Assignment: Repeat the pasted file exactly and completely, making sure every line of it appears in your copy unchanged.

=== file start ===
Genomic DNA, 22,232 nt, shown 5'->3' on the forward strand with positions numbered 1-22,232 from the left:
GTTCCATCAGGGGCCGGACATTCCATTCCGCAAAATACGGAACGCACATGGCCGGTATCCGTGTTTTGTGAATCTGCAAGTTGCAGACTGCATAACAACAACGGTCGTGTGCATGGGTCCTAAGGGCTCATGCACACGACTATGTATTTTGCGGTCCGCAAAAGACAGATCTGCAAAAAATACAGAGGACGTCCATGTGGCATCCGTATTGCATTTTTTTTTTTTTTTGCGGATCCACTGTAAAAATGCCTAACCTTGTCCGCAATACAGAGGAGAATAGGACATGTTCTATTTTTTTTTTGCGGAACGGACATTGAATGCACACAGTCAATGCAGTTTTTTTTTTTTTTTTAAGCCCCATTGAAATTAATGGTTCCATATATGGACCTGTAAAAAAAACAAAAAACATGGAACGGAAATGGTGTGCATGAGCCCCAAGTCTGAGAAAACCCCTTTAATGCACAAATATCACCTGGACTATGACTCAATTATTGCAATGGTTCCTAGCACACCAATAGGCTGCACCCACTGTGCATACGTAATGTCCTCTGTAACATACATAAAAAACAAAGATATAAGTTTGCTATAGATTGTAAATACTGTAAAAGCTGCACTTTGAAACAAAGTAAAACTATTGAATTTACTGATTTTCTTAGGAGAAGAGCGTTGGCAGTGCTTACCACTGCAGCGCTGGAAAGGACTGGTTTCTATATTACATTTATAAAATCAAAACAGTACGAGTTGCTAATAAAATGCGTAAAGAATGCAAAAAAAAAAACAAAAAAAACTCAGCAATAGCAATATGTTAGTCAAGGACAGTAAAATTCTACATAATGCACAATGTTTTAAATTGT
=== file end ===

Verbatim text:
Genomic DNA, 22,232 nt, shown 5'->3' on the forward strand with positions numbered 1-22,232 from the left:
GTTCCATCAGGGGCCGGACATTCCATTCCGCAAAATACGGAACGCACATGGCCGGTATCCGTGTTTTGTGAATCTGCAAGTTGCAGACTGCATAACAACAACGGTCGTGTGCATGGGTCCTAAGGGCTCATGCACACGACTATGTATTTTGCGGTCCGCAAAAGACAGATCTGCAAAAAATACAGAGGACGTCCATGTGGCATCCGTATTGCATTTTTTTTTTTTTTTGCGGATCCACTGTAAAAATGCCTAACCTTGTCCGCAATACAGAGGAGAATAGGACATGTTCTATTTTTTTTTTGCGGAACGGACATTGAATGCACACAGTCAATGCAGTTTTTTTTTTTTTTTTAAGCCCCATTGAAATTAATGGTTCCATATATGGACCTGTAAAAAAAACAAAAAACATGGAACGGAAATGGTGTGCATGAGCCCCAAGTCTGAGAAAACCCCTTTAATGCACAAATATCACCTGGACTATGACTCAATTATTGCAATGGTTCCTAGCACACCAATAGGCTGCACCCACTGTGCATACGTAATGTCCTCTGTAACATACATAAAAAACAAAGATATAAGTTTGCTATAGATTGTAAATACTGTAAAAGCTGCACTTTGAAACAAAGTAAAACTATTGAATTTACTGATTTTCTTAGGAGAAGAGCGTTGGCAGTGCTTACCACTGCAGCGCTGGAAAGGACTGGTTTCTATATTACATTTATAAAATCAAAACAGTACGAGTTGCTAATAAAATGCGTAAAGAATGCAAAAAAAAAAACAAAAAAAACTCAGCAATAGCAATATGTTAGTCAAGGACAGTAAAATTCTACATAATGCACAATGTTTTAAATTGT